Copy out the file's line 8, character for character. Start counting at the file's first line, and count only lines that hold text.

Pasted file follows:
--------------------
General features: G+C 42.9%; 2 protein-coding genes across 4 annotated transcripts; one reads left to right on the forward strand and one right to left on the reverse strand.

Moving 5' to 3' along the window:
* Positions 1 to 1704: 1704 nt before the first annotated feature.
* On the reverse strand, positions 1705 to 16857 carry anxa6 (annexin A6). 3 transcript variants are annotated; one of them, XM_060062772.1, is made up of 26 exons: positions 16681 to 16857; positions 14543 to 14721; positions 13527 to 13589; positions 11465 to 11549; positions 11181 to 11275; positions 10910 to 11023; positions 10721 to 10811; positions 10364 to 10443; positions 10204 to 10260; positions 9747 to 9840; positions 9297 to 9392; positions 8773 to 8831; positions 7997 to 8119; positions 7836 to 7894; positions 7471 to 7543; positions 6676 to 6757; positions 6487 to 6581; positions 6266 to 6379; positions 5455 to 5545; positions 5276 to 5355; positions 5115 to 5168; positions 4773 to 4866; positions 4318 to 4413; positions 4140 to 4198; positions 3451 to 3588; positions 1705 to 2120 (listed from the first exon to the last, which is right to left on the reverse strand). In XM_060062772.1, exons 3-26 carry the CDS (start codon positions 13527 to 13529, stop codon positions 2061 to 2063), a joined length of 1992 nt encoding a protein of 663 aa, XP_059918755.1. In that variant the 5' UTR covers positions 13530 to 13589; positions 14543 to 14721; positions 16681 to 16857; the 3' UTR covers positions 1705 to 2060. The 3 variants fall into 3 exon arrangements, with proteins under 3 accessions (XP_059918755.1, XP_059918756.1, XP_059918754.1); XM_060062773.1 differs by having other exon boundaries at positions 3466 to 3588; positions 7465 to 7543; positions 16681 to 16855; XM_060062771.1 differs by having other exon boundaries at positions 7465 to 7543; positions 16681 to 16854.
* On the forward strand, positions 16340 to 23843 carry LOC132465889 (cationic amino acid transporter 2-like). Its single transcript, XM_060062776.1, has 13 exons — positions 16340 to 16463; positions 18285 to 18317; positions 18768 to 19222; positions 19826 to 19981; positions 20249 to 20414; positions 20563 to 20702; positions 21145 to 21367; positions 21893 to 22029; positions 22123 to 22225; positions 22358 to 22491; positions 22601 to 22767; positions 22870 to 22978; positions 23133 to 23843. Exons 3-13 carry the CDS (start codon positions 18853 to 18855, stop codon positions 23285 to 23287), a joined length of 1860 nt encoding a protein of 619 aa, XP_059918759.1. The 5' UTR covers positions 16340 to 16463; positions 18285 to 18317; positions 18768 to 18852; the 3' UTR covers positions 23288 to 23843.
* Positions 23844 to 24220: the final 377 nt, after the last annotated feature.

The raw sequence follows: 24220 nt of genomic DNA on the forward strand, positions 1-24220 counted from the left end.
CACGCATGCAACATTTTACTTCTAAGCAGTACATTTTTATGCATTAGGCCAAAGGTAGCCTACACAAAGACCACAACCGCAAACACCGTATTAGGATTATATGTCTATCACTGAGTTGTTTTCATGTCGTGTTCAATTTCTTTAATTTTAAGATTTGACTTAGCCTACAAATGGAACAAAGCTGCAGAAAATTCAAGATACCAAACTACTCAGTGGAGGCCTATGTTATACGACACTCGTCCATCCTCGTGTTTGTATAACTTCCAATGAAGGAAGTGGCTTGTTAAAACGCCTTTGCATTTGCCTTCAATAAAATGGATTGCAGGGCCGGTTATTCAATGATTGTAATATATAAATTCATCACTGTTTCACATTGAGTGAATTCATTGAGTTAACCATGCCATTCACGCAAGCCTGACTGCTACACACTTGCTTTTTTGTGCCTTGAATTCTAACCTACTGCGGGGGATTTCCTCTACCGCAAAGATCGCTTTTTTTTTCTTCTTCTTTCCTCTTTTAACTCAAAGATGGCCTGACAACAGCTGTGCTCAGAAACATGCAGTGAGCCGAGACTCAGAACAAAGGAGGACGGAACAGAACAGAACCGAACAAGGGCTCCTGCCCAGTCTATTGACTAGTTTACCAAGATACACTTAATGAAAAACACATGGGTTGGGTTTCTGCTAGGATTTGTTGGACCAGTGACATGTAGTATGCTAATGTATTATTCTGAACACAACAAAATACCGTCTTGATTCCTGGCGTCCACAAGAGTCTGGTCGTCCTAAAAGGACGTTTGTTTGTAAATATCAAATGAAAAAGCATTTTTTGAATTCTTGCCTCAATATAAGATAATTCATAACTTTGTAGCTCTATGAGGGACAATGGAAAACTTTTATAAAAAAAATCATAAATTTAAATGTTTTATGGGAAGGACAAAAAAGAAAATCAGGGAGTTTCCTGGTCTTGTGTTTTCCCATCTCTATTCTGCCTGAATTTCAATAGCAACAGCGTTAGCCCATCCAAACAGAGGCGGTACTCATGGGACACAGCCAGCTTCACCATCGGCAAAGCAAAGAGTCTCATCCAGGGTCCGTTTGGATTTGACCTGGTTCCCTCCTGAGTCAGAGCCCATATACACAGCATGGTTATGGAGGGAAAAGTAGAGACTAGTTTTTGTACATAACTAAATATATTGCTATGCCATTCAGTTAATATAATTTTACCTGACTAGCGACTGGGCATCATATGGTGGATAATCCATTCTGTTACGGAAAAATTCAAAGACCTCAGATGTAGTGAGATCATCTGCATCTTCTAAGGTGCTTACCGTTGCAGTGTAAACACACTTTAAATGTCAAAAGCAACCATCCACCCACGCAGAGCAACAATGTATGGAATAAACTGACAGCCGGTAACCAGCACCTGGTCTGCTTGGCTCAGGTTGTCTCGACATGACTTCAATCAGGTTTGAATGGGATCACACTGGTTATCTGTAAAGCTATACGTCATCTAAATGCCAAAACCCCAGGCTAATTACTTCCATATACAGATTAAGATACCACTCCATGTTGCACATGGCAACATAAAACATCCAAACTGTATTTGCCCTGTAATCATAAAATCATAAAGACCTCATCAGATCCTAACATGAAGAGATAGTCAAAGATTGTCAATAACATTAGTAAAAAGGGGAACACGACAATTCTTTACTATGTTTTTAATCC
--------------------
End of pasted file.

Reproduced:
CACGCATGCAACATTTTACTTCTAAGCAGTACATTTTTATGCATTAGGCCAAAGGTAGCCTACACAAAGACCACAACCGCAAACACCGTATTAGGATTATATGTCTATCACTGAGTTGTTTTCATGTCGTGTTCAATTTCTTTAATTTTAAGATTTGACTTAGCCTACAAATGGAACAAAGCTGCAGAAAATTCAAGATACCAAACTACTCAGTGGAGGCCTATGTTATACGACACTCGTCCATCCTCGTGTTTGTATAACTTCCAATGAAGGAAGTGGCTTGTTAAAACGCCTTTGCATTTGCCTTCAATAAAATGGATTGCAGGGCCGGTTATTCAATGATTGTAATATATAAATTCATCACTGTTTCACATTGAGTGAATTCATTGAGTTAACCATGCCATTCACGCAAGCCTGACTGCTACACACTTGCTTTTTTGTGCCTTGAATTCTAACCTACTGCGGGGGATTTCCTCTACCGCAAAGATCGCTTTTTTTTTCTTCTTCTTTCCTCTTTTAACTCAAAGATGGCCTGACAACAGCTGTGCTCAGAAACATGCAGTGAGCCGAGACTCAGAACAAAGGAGGACGGAACAGAACAGAACCGAACAAGGGCTCCTGCCCAGTCTATTGACTAGTTTACCAAGATACACTTAATGAAAAACACATGGGTTGGGTTTCTGCTAGGATTTGTTGGACCAGTGACATGTAGTATGCTAATGTATTATTCTGAACACAACAAAATACCGTCTTGATTCCTGGCGTCCACAAGAGTCTGGTCGTCCTAAAAGGACGTTTGTTTGTAAATATCAAATGAAAAAGCATTTTTTGAATTCTTGCCTCAATATAAGATAATTCATAACTTTGTAGCTCTATGAGGGACAATGGAAAACTTTTATAAAAAAAATCATAAATTTAAATGTTTTATGGGAAGGACAAAAAAGAAAATCAGGGAGTTTCCTGGTCTTGTGTTTTCCCATCTCTATTCTGCCTGAATTTCAATAGCAACAGCGTTAGCCCATCCAAACAGAGGCGGTACTCATGGGACACAGCCAGCTTCACCATCGGCAAAGCAAAGAGTCTCATCCAGGGTCCGTTTGGATTTGACCTGGTTCCCTCCTGAGTCAGAGCCCATATACACAGCATGGTTATGGAGGGAAAAGTAGAGACTAGTTTTTGTACATAACTAAATATATTGCTATGCCATTCAGTTAATATAATTTTACCTGACTAGCGACTGGGCATCATATGGTGGATAATCCATTCTGTTACGGAAAAATTCAAAGACCTCAGATGTAGTGAGATCATCTGCATCTTCTAAGGTGCTTACCGTTGCAGTGTAAACACACTTTAAATGTCAAAAGCAACCATCCACCCACGCAGAGCAACAATGTATGGAATAAACTGACAGCCGGTAACCAGCACCTGGTCTGCTTGGCTCAGGTTGTCTCGACATGACTTCAATCAGGTTTGAATGGGATCACACTGGTTATCTGTAAAGCTATACGTCATCTAAATGCCAAAACCCCAGGCTAATTACTTCCATATACAGATTAAGATACCACTCCATGTTGCACATGGCAACATAAAACATCCAAACTGTATTTGCCCTGTAATCATAAAATCATAAAGACCTCATCAGATCCTAACATGAAGAGATAGTCAAAGATTGTCAATAACATTAGTAAAAAGGGGAACACGACAATTCTTTACTATGTTTTTAATCC